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Evidence from NST on how degree class raises graduate earnings

Naylor, Smith and Telhaj (2016) examine whether graduate earnings are systematically related to class of degree awarded at university. They exploit all datasets which provide information on individuals’ degree class and subsequent earnings as graduates. They estimate there to be an hourly wage premium for a ‘good’ (relative to a ‘lower’) class of degree of 7% to 9%, implying a wide spread around the average graduate premium.

Methods and findings of the paper

It seems likely that, amongst other considerations, employers will base their choice across candidates on the grade score achieved at the given qualification level: in the case of graduates, this means on the class of degree awarded. Indeed, the Association of Graduate Recruiters reported in 2010 that 78% of employers filtered out applicants who had not achieved at least an upper second class degree.

This paper by Robin Naylor, Jeremy Smith and Shqiponja Telhaj analyses data from all the individual level data available with information on both class of degree awarded and subsequent earnings of graduates from UK universities. These datasets include the Birth Cohort Study, the Labour Force Survey, Graduate Cohort Surveys and Higher Education Statistics Agency administrative data. A remarkably robust picture emerges from all these data sets, indicating that lifetime earnings of graduates are something like 7% to 9% higher for graduates who had achieved a First or 2.1 at university relative to someone with a 2.2 or lower. The analysis controls for many possible confounding factors, including: gender, university attended, subject studied, prior schooling, previous qualifications and family background.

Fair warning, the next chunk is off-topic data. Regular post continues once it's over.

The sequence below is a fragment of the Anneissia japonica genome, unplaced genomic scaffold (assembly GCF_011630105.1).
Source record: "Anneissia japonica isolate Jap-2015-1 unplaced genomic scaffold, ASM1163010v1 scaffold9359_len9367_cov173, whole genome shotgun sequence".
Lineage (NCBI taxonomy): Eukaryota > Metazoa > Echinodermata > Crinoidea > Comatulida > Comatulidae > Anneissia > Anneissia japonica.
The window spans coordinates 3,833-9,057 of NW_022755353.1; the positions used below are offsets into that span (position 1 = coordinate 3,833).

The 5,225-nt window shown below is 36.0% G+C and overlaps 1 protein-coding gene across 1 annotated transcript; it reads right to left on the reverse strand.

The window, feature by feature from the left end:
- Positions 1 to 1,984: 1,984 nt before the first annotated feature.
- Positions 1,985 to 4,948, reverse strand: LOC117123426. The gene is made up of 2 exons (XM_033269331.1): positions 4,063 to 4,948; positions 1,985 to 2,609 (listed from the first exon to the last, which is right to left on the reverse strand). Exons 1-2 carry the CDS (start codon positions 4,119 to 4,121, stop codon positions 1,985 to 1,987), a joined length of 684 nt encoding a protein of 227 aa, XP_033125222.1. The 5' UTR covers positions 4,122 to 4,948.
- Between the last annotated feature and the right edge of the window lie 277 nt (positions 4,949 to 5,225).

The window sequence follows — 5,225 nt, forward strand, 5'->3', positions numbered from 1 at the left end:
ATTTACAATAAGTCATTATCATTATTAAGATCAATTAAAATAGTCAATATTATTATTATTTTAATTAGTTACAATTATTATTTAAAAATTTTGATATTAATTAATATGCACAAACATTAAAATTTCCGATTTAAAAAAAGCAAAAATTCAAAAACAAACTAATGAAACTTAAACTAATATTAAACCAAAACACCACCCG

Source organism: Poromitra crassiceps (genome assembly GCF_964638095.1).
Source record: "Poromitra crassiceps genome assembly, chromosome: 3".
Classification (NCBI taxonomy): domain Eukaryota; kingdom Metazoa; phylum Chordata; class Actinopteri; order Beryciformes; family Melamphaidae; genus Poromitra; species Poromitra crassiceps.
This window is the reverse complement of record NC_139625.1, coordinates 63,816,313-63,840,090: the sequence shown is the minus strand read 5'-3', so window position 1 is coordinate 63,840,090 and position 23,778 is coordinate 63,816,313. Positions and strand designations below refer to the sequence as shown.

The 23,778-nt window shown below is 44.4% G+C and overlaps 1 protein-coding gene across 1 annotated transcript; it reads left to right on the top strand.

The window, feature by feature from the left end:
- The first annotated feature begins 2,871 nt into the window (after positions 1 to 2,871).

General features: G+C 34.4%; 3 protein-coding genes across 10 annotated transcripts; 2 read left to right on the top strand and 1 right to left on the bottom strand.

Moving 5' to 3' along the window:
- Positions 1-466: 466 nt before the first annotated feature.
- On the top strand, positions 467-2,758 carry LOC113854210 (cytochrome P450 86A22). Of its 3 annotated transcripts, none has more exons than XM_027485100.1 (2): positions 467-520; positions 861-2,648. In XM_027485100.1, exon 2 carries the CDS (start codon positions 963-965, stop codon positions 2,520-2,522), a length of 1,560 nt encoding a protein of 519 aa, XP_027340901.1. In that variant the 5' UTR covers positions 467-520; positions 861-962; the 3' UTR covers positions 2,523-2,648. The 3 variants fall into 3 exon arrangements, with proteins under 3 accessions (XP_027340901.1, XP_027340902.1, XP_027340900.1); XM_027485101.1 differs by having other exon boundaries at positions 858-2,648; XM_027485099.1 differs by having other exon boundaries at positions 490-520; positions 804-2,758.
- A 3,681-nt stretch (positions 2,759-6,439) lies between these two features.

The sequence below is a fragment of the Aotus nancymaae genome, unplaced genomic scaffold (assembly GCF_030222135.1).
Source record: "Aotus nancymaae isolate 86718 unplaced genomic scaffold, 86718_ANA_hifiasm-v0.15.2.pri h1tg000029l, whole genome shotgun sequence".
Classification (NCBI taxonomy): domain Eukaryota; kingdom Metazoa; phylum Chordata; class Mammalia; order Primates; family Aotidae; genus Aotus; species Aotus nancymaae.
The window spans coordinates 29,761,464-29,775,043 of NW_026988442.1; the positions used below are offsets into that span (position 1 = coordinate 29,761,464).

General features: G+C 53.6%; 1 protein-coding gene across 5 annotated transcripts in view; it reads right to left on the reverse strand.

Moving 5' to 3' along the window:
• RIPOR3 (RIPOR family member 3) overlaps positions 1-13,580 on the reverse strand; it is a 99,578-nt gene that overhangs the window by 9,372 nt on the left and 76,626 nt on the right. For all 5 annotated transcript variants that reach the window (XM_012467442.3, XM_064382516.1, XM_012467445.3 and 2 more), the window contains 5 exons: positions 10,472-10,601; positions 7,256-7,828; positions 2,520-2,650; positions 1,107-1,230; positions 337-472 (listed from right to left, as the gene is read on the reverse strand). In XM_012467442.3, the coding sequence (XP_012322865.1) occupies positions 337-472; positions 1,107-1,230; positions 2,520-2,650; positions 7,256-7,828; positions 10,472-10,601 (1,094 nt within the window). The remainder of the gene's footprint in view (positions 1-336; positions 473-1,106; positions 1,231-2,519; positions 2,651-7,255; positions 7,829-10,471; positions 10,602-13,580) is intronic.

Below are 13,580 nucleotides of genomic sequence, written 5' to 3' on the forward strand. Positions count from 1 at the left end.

The paper also finds that the premium for high grades at university has been growing over time as the proportion of young people in a cohort has been increasing. The authors argue that this suggests that as more people obtain degrees, it is becoming increasingly important to ‘stand out from the crowd’ by achieving a high class of degree.

Conclusion: Your marks at university can have big effects on your salary as a graduate! So there's a big incentive to put in effort and to Do Your Best!

Naylor, R.A., Smith, J.P. and Telhaj, S., ““Graduate returns, degree class premia and higher education expansion in the UK,” Oxford Economic Papers, vol. 68 (2), pp. 525-545, 2016.